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Great Society

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ENTERTAINMENT
August 10, 2007 | By Edith Newhall FOR THE INQUIRER
It has occurred to me more than once that University City Science Center employees are not paying enough attention to the contemporary-art exhibitions in their Esther M. Klein Art Gallery, which occupies at least a quarter, or possibly even a third, of the building's lobby. I've rarely seen more than one other person in the gallery on my visits there, though I see and hear a steady stream of laughing passersby headed to and from the elevators. Do these people know what's going on under their very noses?
NEWS
May 25, 1992 | By NEAL PEIRCE
In the wake of the most destructive urban riots of the 20th century, President Bush and his crew have been offering us old bromides. They blame the "liberal" social programs of the '60s. They talk about getting more welfare recipients to work, selling off public housing, giving tax breaks to investors, and they've set up a federal-state task force to prosecute the rioters. There's an ounce of sense in a couple of their ideas. But look at the military occupation force now controlling this city, the incinerated stores, the shattered communities, and the administration's prescriptions seem wildly insufficient.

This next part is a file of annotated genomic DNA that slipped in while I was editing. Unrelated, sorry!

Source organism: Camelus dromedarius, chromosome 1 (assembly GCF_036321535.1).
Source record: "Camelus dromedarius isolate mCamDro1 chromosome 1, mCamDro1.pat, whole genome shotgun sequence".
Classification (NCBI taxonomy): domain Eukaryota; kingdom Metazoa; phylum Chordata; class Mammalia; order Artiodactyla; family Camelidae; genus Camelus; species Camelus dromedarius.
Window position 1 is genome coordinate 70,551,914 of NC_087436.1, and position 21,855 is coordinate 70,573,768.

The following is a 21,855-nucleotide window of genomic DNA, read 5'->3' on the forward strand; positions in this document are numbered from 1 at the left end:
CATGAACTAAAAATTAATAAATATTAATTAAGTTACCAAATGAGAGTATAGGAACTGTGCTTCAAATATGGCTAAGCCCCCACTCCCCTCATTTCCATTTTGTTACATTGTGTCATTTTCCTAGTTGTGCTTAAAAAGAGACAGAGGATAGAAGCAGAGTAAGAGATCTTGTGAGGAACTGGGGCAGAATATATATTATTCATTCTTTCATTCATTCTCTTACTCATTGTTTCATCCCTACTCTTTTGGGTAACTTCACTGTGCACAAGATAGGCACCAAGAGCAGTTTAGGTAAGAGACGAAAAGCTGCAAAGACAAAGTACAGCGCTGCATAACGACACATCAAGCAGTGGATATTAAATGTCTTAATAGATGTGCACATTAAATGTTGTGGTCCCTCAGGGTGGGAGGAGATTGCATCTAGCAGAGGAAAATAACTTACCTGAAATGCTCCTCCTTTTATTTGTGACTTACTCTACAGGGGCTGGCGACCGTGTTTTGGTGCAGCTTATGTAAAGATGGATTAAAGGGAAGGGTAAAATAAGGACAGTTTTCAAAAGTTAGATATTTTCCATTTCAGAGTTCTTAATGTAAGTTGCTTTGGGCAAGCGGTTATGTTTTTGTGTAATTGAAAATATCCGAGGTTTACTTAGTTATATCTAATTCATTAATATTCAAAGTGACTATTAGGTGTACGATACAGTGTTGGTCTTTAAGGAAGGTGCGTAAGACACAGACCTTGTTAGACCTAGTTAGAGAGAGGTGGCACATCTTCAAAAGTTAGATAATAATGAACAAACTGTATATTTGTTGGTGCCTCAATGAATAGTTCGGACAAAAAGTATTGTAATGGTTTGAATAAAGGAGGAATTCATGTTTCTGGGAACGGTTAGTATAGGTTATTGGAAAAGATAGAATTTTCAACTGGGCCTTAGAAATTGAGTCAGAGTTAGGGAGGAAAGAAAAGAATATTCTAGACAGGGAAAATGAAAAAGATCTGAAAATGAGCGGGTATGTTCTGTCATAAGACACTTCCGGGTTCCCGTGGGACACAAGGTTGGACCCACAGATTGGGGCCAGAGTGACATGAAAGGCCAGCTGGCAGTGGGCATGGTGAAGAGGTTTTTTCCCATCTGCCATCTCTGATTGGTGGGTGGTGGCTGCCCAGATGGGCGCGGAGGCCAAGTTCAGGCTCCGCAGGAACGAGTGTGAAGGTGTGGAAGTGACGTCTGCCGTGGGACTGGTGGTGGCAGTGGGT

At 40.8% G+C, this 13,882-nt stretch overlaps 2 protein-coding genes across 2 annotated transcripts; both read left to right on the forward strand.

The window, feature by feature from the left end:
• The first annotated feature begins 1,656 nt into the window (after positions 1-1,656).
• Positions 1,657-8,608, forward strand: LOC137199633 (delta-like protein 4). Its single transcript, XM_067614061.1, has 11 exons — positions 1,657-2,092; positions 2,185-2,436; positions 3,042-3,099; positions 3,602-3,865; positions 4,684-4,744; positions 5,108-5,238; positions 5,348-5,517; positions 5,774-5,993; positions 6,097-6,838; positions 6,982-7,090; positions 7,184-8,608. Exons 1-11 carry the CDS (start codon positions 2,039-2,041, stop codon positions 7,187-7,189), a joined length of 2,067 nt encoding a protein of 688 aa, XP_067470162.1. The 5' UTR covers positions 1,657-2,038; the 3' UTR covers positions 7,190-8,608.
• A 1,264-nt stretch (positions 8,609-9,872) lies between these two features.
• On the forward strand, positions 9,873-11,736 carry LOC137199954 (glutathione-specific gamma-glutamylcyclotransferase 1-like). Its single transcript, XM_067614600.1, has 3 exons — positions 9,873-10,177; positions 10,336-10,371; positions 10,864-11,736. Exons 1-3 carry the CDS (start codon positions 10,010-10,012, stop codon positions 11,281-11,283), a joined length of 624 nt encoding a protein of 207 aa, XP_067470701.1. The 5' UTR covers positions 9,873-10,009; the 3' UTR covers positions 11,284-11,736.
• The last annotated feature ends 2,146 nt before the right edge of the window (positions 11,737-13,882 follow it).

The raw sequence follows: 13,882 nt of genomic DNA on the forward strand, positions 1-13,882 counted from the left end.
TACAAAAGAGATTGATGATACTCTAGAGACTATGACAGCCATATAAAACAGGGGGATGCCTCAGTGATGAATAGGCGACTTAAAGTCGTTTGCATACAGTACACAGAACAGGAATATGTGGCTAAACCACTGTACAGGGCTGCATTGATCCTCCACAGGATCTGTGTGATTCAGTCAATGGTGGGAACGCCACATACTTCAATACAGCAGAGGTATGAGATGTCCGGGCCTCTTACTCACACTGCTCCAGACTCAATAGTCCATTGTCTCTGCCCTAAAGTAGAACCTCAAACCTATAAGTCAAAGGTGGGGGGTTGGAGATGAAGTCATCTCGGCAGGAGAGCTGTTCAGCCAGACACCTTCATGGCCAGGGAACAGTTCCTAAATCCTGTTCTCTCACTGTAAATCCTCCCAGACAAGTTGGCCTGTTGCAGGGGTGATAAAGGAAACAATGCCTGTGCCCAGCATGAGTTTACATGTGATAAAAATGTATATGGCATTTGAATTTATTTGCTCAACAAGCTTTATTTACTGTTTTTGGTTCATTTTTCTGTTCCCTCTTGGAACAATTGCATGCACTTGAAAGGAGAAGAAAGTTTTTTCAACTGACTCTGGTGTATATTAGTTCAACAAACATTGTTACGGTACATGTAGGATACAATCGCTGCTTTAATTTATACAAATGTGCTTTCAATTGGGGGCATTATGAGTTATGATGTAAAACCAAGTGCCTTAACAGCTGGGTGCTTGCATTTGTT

NEWS
October 12, 1998 | By David S. Broder
He's not the oldest or longest-serving of the 21 House members who are retiring this year and not running for other offices. He may not have had the political impact of a much more junior Republican retiree, New York's Bill Paxon, who appeared to be on track to a speakership until he fell out with former ally Newt Gingrich. But my hunch is that no one will be more missed by his colleagues of both parties than Lee Hamilton of Indiana, who is ending a notable 34-year career in the House with the adjournment of this Congress.
NEWS
November 13, 2002